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WARNING: Possible spoilers! Please don’t read this summary if you haven’t read City Of Bones yet. I’ll keep the summary super short but it’s impossible to keep it completely spoiler-free…

After all that happened, Clary just wants her normal life back. But that is not as easy as it seems, because the Shadowhunter world doesn’t seem to be done with her. With her mother in the hospital with a coma, Luke being a werewolf and her newfound brother Jace being a Shadowhunter, things are just not that easy. Besides, Valentine is still out there planning something evil and he isn’t going to stop until he finished whatever he is trying to do. It’s up to the Shadowhunters to stop him before it’s too late… And they are trying to solve the Downworlder children murders as well. Who can they really trust and will they be able to win the fight against Valentine?

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I actually liked the prequel trilogy The Infernal Devices way better and I don’t think I will continue The Mortal Instruments series any time soon. I found the characters and their actions really annoying and I don’t think I can take any more love triangles for now. I’m not saying this is a bad read and it’s actually quite well written and funny at points, but I think there are way better YA fantasy series out there that I would prefer reading instead. This one turned out to be too much of a cheesy romance novel for my taste…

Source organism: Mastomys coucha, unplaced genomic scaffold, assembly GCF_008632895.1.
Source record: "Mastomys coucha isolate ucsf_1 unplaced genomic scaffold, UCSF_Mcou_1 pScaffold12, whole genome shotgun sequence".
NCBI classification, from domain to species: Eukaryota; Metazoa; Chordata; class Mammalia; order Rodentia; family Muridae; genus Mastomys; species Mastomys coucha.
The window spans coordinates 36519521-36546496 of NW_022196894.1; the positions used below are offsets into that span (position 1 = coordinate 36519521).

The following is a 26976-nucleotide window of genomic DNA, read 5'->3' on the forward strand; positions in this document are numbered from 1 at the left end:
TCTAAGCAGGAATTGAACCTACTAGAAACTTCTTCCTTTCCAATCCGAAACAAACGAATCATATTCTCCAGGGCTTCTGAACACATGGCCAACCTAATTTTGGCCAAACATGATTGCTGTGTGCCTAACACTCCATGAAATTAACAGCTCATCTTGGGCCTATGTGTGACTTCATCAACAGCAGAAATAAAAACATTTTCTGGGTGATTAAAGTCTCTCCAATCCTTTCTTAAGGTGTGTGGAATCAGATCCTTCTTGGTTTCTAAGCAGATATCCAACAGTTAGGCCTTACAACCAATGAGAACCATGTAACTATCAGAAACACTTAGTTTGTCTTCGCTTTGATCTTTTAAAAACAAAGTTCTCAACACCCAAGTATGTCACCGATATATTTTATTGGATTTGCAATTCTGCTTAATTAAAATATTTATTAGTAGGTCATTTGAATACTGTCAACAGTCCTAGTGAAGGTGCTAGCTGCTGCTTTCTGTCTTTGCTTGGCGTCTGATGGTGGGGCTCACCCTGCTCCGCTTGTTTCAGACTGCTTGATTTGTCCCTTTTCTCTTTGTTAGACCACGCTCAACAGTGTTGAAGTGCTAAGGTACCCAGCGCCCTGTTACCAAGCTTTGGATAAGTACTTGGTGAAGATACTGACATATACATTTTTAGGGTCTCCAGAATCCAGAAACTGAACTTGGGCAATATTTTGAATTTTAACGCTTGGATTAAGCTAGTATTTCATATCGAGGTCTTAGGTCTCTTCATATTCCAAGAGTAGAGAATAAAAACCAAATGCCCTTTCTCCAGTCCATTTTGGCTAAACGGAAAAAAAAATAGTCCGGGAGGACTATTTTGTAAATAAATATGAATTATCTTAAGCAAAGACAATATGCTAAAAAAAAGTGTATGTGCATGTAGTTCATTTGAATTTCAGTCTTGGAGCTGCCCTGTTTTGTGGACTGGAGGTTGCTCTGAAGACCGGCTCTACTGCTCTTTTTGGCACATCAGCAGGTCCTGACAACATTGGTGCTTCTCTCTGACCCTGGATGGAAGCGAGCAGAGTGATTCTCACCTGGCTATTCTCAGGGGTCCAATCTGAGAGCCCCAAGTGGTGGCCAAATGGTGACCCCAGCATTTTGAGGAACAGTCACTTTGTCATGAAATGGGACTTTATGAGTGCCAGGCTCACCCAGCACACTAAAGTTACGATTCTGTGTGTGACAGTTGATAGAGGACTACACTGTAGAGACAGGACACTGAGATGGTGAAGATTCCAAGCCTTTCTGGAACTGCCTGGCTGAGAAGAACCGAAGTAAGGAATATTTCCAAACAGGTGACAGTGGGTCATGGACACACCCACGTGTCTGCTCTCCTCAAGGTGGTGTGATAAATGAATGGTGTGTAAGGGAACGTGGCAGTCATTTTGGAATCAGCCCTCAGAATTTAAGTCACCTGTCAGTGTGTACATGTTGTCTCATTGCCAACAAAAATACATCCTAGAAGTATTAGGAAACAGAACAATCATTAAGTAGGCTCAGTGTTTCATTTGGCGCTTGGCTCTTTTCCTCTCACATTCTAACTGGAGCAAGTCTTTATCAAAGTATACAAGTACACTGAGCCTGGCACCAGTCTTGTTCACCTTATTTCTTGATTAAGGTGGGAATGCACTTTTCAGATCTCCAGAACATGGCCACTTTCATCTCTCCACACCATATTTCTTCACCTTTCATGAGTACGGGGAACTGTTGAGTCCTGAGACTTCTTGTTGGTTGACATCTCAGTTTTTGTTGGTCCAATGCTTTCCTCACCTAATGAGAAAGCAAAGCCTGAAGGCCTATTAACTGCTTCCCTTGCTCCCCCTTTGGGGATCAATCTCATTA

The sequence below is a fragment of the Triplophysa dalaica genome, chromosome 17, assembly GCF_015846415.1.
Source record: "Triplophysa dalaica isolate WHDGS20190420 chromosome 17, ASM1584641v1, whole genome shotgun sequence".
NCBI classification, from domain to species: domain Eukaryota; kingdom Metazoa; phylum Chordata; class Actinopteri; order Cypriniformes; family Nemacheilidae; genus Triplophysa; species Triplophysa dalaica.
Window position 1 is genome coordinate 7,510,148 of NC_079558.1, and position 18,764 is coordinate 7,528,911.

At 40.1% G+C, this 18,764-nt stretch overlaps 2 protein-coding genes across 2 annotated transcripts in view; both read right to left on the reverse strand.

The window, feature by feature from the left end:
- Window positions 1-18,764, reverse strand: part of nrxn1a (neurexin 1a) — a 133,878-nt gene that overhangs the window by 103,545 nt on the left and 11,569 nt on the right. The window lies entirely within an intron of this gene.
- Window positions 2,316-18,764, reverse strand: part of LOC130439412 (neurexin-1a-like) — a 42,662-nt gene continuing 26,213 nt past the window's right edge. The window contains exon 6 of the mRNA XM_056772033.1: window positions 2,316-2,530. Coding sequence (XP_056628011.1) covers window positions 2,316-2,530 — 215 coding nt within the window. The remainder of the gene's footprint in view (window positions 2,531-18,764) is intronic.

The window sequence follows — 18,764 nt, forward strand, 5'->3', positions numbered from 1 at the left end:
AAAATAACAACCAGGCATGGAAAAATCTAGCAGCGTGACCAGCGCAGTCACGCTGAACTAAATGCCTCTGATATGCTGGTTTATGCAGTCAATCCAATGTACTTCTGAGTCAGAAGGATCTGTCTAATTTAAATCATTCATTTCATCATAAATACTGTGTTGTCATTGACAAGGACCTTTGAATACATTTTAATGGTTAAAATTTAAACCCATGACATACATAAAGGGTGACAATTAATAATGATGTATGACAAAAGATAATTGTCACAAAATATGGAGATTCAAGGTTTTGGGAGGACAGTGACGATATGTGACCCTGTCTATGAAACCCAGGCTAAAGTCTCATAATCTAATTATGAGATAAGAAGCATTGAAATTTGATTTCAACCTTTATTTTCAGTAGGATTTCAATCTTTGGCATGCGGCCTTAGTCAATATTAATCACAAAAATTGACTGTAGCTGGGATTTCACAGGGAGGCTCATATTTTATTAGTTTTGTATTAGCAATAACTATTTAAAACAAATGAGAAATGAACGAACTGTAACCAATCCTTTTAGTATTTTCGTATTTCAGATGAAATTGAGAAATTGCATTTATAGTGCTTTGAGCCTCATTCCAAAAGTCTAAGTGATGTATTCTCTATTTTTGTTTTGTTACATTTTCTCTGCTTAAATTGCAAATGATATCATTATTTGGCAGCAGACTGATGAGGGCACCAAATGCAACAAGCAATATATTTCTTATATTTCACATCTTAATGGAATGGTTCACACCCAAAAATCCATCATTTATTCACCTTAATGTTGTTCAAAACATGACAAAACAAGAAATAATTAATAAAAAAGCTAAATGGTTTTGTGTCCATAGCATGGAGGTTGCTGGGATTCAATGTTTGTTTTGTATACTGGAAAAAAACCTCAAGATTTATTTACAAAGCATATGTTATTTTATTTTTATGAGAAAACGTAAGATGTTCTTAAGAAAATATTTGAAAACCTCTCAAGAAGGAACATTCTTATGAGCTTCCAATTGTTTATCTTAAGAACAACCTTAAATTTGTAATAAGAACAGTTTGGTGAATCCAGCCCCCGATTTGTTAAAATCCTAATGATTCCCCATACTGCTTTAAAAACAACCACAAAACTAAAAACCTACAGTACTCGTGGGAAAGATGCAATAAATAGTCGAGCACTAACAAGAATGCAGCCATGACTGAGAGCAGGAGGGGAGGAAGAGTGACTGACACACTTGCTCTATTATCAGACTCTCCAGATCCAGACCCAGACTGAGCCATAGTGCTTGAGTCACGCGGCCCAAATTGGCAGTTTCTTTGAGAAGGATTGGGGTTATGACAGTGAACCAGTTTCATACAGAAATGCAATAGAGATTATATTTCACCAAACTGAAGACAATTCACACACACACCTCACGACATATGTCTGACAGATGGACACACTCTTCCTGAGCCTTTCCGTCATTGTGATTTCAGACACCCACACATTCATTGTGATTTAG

BOOK REVIEW: Vampire Academy – by Richelle Mead

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Title: Vampire Academy
(Vampire Academy #1)
Author: Richelle Mead
Genre: YA, Fantasy, Romance
First published: August 16th 2007
Finished reading: April 28th 2015
Pages: 332
Rating 2

“The greatest and most powerful revolutions often start very quietly, hidden in the shadows. Remember that.”